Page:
As a child, Michael Rosen was curious about the Jewish relatives his father said were around at the beginning of the war but not at the end of it.
His curiosity as a boy led to a long search to find out what happened to his own ‘missing’ Jewish family in World War Two, which has culminated in his latest book, The Missing, told in poetry and prose.
It’s a timely publication which coincides with Holocaust Memorial Day on January 27, marking 75 years since the liberation of Auschwitz and 25 years since the Bosnian genocide.
“When I was growing up, my father would sometimes mention that he had two French uncles who were there at the beginning of the war and they weren’t there at the end,” says the acclaimed poet and former Children’s Laureate. “As a child, it was impossible to put that together.”
As he got older, he became more inquisitive and was told the relatives were in the ‘camps’, a term he didn’t understand. His father genuinely didn’t know what had happened to his uncles, Rosen explains. “There was no internet, there were no letters or photos.”
For more than a decade he tried to find the truth, visiting Jewish relatives in America, going through archives and later searching the internet. The breakthrough came in 2011 when some letters turned up after a distant relative died, which held clues to one of the uncles in France and an aunt in Poland.
Rosen, now 73, used the addresses to research what happened to Jews in that part of France. He discovered that one uncle had been spotted, listed, received the yellow star and had everything he owned taken from him. He escaped to Nice, which at the time was occupied by the Italians, who weren’t deporting Jews from France to Auschwitz.
“But he was picked up in Nice and deported to Auschwitz – and never came back.”
He also discovered an account by a Jew who knew the other uncle.
“I found, horrifically, that he was living in a tiny village and was arrested in the middle of the night by the French gendarmes, who handed him over to the German authorities and he too was shipped out on these cattle-train convoys to Auschwitz and never came back.”
The story brought the horror of war closer to Rosen – but he is no stranger to tackling difficult subjects and writing has gone some way to help him deal with deep personal trauma, notably the sudden death of his second son, Eddie, aged 18, from meningitis.
The teenager had gone to bed with flu-like symptoms. When his father went up to his room the next morning, he was dead.
Eddie’s death led to him writing Michael Rosen’s Sad Book, published in 2004, a straight, direct account of how he felt when his son died, illustrated by Quentin Blake.
“It absolutely helped me cope with the grief. There’s a way when you write things and create an order to them, it feels like you’re tidying up and pulling out these strands which are tangled.
“It’s not that the sadness goes away, it’s just that you have a manageable thing that you can look at. When I look at the book, I feel calmed and a sense that at least I’ve made sense of it.
“I still go through feelings of guilt,” he continues. “At one level, I feel that I killed him. I know it’s a horrible thing to say but I have to confront myself that I didn’t save him. I reverse that and go, well, his death is my fault. I have to face up to that and think about the physiology of it, and that what else could I have done?”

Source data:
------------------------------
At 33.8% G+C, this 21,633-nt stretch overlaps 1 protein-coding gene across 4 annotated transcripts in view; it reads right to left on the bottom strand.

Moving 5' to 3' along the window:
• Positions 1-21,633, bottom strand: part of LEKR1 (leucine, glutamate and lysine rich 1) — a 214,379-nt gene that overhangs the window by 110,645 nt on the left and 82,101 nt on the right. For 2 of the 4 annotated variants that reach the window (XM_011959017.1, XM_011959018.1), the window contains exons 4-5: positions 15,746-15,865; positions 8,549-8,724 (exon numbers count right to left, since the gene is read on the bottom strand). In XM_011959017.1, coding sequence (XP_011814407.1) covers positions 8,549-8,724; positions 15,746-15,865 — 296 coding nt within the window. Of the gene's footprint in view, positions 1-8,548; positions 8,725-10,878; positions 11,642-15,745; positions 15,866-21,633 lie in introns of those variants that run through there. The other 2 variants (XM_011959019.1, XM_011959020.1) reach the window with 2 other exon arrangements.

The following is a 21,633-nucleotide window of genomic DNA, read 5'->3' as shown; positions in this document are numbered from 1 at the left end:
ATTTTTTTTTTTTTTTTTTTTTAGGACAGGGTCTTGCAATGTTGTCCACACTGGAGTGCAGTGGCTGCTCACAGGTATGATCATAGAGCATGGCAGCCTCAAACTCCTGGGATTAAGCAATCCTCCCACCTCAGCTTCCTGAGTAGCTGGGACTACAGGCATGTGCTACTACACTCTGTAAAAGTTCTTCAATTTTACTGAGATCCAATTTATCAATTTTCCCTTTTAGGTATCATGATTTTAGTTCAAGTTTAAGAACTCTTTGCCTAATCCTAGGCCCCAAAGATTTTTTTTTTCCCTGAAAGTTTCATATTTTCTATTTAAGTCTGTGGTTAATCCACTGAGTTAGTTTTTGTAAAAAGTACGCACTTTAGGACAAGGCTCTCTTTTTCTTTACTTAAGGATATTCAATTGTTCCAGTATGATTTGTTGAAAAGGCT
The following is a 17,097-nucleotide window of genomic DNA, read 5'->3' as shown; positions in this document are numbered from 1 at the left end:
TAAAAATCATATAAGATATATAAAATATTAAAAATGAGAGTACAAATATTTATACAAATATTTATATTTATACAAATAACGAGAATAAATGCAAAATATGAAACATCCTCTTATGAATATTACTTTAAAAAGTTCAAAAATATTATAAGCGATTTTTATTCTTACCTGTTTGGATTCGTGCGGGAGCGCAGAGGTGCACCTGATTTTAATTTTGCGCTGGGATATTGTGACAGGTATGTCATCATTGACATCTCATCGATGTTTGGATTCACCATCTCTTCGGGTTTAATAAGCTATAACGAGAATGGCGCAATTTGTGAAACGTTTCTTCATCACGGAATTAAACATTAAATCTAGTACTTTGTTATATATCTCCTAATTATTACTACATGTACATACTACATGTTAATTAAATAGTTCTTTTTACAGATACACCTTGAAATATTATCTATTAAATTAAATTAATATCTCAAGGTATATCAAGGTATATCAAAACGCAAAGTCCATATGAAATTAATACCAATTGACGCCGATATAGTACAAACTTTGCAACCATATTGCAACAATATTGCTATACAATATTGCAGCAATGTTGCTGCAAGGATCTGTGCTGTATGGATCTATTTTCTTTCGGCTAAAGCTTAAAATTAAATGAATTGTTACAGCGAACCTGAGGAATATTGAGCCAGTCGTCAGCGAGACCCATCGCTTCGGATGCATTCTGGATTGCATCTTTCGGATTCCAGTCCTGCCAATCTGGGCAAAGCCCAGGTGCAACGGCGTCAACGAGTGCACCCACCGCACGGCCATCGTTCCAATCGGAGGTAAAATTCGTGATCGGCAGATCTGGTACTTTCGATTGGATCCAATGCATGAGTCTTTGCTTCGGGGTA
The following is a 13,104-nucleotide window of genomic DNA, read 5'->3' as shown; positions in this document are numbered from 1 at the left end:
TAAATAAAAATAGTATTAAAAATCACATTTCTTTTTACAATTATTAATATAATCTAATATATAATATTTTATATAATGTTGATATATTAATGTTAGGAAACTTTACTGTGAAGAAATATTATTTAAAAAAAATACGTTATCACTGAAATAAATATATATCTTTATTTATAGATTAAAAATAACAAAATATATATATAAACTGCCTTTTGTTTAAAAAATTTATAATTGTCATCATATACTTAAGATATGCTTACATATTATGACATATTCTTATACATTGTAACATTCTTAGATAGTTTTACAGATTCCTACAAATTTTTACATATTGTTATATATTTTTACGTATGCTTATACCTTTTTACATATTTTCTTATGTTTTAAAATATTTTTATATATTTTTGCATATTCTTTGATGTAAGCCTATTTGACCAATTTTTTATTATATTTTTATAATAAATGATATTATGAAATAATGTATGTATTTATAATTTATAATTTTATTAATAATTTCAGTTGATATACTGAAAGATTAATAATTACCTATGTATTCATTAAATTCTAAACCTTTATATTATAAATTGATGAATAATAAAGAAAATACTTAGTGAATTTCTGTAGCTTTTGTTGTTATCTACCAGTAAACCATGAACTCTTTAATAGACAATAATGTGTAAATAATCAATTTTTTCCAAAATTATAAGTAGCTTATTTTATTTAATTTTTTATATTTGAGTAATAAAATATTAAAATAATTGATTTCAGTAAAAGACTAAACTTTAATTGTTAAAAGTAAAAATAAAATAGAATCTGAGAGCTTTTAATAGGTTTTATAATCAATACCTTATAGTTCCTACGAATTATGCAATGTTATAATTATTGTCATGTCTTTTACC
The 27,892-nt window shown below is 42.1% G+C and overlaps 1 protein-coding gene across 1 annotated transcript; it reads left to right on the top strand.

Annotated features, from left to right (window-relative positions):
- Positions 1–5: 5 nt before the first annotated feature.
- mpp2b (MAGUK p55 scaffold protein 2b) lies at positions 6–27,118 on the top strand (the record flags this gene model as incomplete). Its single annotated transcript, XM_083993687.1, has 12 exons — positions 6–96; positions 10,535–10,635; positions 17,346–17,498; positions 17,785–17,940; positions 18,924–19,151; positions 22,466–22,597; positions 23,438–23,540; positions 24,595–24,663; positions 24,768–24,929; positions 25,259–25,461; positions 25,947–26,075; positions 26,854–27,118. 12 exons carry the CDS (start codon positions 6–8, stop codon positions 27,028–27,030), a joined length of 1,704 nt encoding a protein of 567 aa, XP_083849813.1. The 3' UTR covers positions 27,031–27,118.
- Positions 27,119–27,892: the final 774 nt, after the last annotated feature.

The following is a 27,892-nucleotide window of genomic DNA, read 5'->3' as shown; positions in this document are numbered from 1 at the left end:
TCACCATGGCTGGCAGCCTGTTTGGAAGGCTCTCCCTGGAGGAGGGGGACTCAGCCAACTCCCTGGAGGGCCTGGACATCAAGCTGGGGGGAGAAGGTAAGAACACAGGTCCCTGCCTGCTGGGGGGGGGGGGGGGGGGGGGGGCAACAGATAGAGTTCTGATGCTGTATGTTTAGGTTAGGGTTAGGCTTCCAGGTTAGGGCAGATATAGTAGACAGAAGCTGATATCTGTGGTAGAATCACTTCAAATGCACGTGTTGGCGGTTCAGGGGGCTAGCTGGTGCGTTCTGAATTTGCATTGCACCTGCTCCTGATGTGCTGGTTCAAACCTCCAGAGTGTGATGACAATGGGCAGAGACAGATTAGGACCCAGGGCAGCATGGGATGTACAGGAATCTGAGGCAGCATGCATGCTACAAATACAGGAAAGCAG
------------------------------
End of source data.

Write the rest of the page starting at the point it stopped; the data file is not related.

Today, Rosen hopes his work will continue to provoke questions and discussion from young people – and that through his story of the fate of his Jewish relatives, young people will learn the truth about the Holocaust.
“The Nazi objective was not only to commit genocide but also to remove the memory that there were Jews in Europe. They banned Jewish music, writing and art.”
It was with a sense of pride that Rosen had saved his great uncles’ memories, he reflects. “It’s made me aware of a wider family across Poland, France, Britain and America, which has come to mean quite a lot to me.”
It has also made him more sensitive to the current refugee crises, he agrees. “I make comparisons. I say, ‘Is the situation the same as when the Jewish refugees in Europe asked for help and didn’t get it?’”
Events such as Holocaust Memorial Day are tremendously important, he agrees.
“The problem is figuring out how human beings could have done that. If you simply give people labels and say, ‘Oh well, they’re evil’, you stop understanding what’s going on.
“I’ve tried to say to kids in schools, let’s think about this. You want them to discuss things and not necessarily be totally adamant about one viewpoint. You want them to weigh things up. This book is aimed at 10-15-year-olds and that’s fine.
“I’ve talked about this stuff in sixth forms – and in fact, rather shockingly came face to face with Holocaust denial. A boy said, ‘None of this happened, did it?’ Even though I was presenting him with the facts, you could see him sniggering. It worries me. The other function of the book is to say, these archives are not made up. They are real documents.”
Today, he remains a master of poetry and stories which frequently provoke logical thought, discussion and questions among the children he meets. How does he do it? By spending much of his time addressing the child he once was, he reflects.
“I often locate what it is that I found interesting, funny or sad when I was a child, and find myself writing for that child,” says Rosen. “It’s rather odd but it feels quite sensible.”
The Missing by Michael Rosen is published by Walker Books, priced £10.99.